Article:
- - Wednesday, June 10, 2015

Without trade, one in five workers in the United States would not have a job. That is how important trade is to our economy, and that is why it must continue to be expanded through global partnerships and trade agreements.

However, these agreements have had difficulty getting support in recent years. In 2007, the president’s ability to negotiate trade deals with other countries – known as Trade Promotion Authority (TPA) – expired. Without it, our international economic allies have been reluctant to approve any partnerships.

TPA does not just hand over the keys to the president, though. It ensures input from Congress during trade negotiations, provides for greater transparency throughout the process and gives Congress the final say with an up-or-down vote on any deal.

In what some might call an odd pairing, Rep. Paul Ryan, chairman of the House Committee on Ways and Means and Wisconsin Republican, and President Obama are on the same side of this issue. But the president’s support should not dissuade folks from standing up for the reauthorization of TPA.

As Mr. Ryan, the 2012 GOP vice presidential candidate, has said about the president on this subject: “Look, a broken clock is right twice a day.”



But why is it so important for the president to have the authority to negotiate trade agreements? The answer is simple. Most of the world’s consumers live outside of the U.S. – 95 percent to be exact. With a very large majority of the world’s purchasing power outside of our country, we have to be able to sell products to consumers around the globe.

And the research shows that a majority of the countries that purchase American goods and services are the ones that have free trade agreements with us. In 2012, countries that had free trade agreements with the U.S. purchased 12.8 times more goods per capita than countries without agreements.

In fact, trade supports nearly 40 million jobs in the U.S. right now — from states like California and Texas, which have 4.7 million and 3 million trade-related jobs, respectively, to states like Indiana and Wisconsin with 797,000 and 785,000 trade-related jobs.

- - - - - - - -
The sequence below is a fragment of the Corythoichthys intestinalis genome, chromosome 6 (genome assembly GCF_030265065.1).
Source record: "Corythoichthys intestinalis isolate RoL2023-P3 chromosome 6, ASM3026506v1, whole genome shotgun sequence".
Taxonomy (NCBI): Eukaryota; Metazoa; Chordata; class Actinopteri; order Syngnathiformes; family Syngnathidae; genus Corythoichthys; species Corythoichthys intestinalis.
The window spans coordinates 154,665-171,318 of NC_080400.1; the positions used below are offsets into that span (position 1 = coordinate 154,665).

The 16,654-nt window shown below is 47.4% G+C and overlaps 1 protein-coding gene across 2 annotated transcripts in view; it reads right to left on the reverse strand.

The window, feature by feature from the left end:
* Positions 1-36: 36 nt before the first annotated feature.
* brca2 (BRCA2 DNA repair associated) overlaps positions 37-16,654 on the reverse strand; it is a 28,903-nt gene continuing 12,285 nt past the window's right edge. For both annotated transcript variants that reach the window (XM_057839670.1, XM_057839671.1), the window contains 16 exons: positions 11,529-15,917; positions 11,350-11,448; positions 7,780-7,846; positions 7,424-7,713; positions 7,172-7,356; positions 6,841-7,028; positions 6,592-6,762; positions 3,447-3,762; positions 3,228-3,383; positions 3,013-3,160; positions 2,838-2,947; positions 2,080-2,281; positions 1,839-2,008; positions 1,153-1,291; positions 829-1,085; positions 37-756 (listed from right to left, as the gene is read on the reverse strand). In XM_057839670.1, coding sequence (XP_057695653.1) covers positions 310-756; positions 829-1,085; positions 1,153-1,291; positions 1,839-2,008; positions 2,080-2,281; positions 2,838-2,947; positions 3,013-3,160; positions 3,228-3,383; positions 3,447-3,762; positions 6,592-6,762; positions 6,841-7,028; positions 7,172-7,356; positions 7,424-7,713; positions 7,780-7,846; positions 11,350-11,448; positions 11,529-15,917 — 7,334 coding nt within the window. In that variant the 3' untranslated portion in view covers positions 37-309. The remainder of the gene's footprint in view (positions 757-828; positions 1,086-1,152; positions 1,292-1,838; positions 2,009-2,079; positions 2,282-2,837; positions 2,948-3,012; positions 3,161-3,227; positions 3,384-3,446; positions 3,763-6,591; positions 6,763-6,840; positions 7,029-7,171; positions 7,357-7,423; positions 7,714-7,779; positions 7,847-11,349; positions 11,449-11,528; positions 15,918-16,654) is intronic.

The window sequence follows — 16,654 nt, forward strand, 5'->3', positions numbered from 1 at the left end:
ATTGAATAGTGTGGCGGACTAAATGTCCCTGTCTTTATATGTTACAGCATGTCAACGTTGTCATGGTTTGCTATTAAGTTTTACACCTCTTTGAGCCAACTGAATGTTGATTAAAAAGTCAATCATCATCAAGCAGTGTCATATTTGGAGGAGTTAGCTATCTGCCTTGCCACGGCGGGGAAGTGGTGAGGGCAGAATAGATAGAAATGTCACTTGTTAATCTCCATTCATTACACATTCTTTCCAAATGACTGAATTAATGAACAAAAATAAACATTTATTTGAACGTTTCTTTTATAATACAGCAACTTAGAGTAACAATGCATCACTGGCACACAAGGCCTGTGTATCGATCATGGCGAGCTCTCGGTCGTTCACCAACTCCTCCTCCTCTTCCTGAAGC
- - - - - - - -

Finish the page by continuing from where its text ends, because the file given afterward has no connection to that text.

Every state in the U.S. benefits from strong free trade agreements, and TPA will help encourage more free trade in the future.

Not only does trade support millions of jobs around our country, it has been a catalyst for economic growth over the last decade. From 2004 to 2013, trade-related employment has grown 3.5 times faster than the overall economy.

But what does this mean for the everyday American consumer?

Essentially, it means lower prices. Free trade allows companies to manufacture goods more efficiently, leading to lower prices. Plus, it increases competition in the market, again leading to lower prices.

Thanks to these trade policies, an average American family of four saves about $10,000 a year.

Without TPA, negotiating free trade agreements will become more difficult, and the U.S. economy will suffer because of it. TPA will also guarantee that the public is not left out of the conversation.

Any member of Congress has the right to attend negotiations and provide input. Additionally, the final deal must be published at least 60 days before the president signs it, allowing for even more say from the public. And lastly, Congress gives the president its seal of approval before any deal is finalized.

The Senate has already approved TPA, and the House is expected to vote on the matter as early as Friday. Hopefully members think long and hard about the best way to keep our economy moving forward.

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